Jason Stephens is still only 24 and has been in the Yankee system since age 18, when he was a third round pick out of high school. He has appeared in High A, AA and AAA this season. He had really good success in the early part of his career before elbow surgery, and has pitched effectively this year despite the bouncing around, both with the levels and as a starter and reliever.

I feel if the Yankees left Stephens alone as a starter at Double A this season, he would have better numbers all around. I would protect Stephens because a lesser team could just stick him away as the last guy in the bullpen, and at age 24, he still has loads of potential. 

Of the maybe tweeners, I would keep both Kontos and Stephens, but let Curtis dangle. Yankees might feel otherwise as Curtis is destined for the Arizona Fall League. Maybe an audition for Colin to make the 40 this year? Kevin Russo did the same last year. He was a surprise pick for th AFL, but really blossomed out west and worked his way into the Yankees plans. And that is probably what the Yankees will do, too, as they love to hold young pitching.

Good deal for Curtis, who is a very likable guy, cancer survivor and all. He also played his college baseball at Arizona State. I remember last year after the Trenton Thunder won the Eastern League title, I asked Curtis if that title was bigger than starring in the College World Series his junior season. He smiled, took a few seconds, and said "the College World Series was awesome."

He actually faced Joba Chamberlain and Zach Kroenke of Nebraska in Game 2, doubling off Kroenke in the 8th.

But since we are adding 10 guys to the 40 man roster, there needs to be some people released off the current 40.

On the current Yankees 40 man roster are marginal players not likely to have an impact on the Yankees major league team such as Jonathan Albaladejo, Wilkin De La Rosa, Christian Garcia (he’s hurt AGAIN!), Edwar Ramirez, Kevin Cash, Shelley Duncan and Xavier Nady.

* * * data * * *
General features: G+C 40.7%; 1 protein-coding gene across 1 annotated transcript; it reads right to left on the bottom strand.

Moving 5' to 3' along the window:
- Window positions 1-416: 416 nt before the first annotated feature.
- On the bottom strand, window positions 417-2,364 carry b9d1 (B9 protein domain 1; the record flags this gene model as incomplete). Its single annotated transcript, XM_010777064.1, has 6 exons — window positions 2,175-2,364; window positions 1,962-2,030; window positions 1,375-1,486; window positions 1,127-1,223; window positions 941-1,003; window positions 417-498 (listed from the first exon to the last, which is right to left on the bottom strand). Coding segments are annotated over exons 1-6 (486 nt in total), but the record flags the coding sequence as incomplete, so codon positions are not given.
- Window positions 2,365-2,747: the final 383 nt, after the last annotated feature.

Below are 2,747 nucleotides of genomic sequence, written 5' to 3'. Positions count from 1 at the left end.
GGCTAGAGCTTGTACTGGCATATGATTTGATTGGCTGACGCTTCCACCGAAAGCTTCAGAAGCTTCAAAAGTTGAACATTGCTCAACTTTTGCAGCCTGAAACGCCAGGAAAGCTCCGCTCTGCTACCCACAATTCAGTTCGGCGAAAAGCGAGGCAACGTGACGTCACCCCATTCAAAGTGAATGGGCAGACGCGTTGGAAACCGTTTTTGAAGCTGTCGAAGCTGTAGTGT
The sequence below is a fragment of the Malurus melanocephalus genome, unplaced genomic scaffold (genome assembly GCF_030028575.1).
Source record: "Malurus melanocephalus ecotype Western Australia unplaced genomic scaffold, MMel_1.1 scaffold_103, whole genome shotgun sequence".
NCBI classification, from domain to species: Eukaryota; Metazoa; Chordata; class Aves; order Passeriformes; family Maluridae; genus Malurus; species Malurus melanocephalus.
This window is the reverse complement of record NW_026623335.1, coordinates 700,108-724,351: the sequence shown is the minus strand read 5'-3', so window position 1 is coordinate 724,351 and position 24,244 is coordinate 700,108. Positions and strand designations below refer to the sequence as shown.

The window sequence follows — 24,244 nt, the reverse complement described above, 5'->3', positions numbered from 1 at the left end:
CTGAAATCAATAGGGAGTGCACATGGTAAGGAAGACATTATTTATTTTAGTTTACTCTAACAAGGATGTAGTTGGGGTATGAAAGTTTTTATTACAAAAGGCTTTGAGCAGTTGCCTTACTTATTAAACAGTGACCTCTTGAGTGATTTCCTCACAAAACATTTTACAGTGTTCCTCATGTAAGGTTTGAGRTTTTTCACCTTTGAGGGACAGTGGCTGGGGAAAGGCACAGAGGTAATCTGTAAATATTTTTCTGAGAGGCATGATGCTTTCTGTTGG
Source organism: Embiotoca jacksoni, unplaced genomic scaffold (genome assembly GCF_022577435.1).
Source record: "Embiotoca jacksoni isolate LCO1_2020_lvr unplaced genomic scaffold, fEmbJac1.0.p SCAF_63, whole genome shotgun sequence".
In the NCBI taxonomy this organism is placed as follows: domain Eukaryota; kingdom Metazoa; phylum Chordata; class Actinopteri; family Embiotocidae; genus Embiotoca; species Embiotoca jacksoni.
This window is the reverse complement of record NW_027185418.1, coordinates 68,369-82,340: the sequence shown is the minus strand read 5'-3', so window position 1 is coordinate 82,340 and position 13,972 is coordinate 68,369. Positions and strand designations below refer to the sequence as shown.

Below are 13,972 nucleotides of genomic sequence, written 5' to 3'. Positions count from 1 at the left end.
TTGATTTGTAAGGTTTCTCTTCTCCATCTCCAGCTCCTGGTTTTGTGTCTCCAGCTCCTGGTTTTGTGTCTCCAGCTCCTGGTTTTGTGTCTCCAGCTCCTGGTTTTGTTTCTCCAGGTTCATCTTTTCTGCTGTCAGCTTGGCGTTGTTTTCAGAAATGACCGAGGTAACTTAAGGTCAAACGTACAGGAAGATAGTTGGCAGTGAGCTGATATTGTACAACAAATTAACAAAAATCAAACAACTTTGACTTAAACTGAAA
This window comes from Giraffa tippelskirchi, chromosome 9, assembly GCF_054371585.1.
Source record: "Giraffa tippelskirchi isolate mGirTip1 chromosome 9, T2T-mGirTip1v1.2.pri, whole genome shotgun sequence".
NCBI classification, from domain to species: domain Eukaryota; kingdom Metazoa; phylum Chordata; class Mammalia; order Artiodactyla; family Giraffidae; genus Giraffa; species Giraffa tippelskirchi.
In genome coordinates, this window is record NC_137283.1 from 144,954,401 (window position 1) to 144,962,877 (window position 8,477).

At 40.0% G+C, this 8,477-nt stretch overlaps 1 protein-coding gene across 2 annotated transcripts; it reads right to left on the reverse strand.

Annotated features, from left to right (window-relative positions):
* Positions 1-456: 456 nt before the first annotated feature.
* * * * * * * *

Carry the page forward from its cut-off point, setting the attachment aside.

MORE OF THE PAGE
That’s seven guys right there – gone, released, see ya’. No way they ever get a shot with the parent club, and many could be re-signed after the release. Yankees just need to clear room for the new blood.

Everyone expects Francisco Cervelli to become the full time backup next season, so that eliminates Jose Molina. Hideki Matsui, as I have written previously, will not be retained. And that is even more true now that he recently had his knee drained, the second time this season he has had that procedure.

That’s nine.

And now the big decisions. Despite how they pitch this season, I can’t see Chad Gaudin and Sergio Mitre being part of the team for next season, but the Yankees could keep one (if not both) on the roster for depth. Even more so if what I believe should happen, will happen.

That gets us down to the last two possibilities.

Chien-Ming Wang had surgery on his shoulder in July and no one knows how that capsule tear will respond to the stress of throwing. If the Yankees release Wang, will another team claim him? If the Yankees offer Wang arbitration (they have tow more years left on Wang control), he will definitely get no less than $4 million. MLB limits salary reduction at 20%.

The Yankees likely will no-tender Wang, and try to sign him to a minor league deal where he can rehab at his own pace. But if another team signs him to a major league deal, Wang will get major league money, and that it is a possibility of Wang pitching in late 2010 or even 2011 with say…the Dodgers.

The other possibility is Andrew Brackman. Is there anybody out there in Yankee land who thinks this guy is ever going to make it to the big leagues, let alone any higher than Double A? He can’t even throw the ball into the strike zone – at Low A Charleston! Imagine him trying to throw into the miniscule strike zones of major league umpires?

The most important aspect in pitching is control, more important than velocity of “stuff.” Very few pitchers succeed with velocity and stuff but no control, but many succeed with great control and normal velocity.

But no way the Yankees (ie: Brian Cashman) releases Brackman off the 40 man roster, at least not until he gets another year under his belt.

If it comes down to making a decision on one more player to be released to fill out the 40 man roster, I would probably release Wang, try and sign him to a minor league deal then hope for the best that he doesn’t still feel too perturbed about being taken to arbitration a few years ago, losing, and having the Yankees brag about it to the press.

The Yankees would then likely need both Gaudin and Mitre on the roster if Wang goes somewhere else on a major league deal.

Brian Cashman has some big decisions ahead with regards to how the 2010 team will be comprised, but that’s what I would do with the 40 man roster this off season.

Ten men in, ten men out.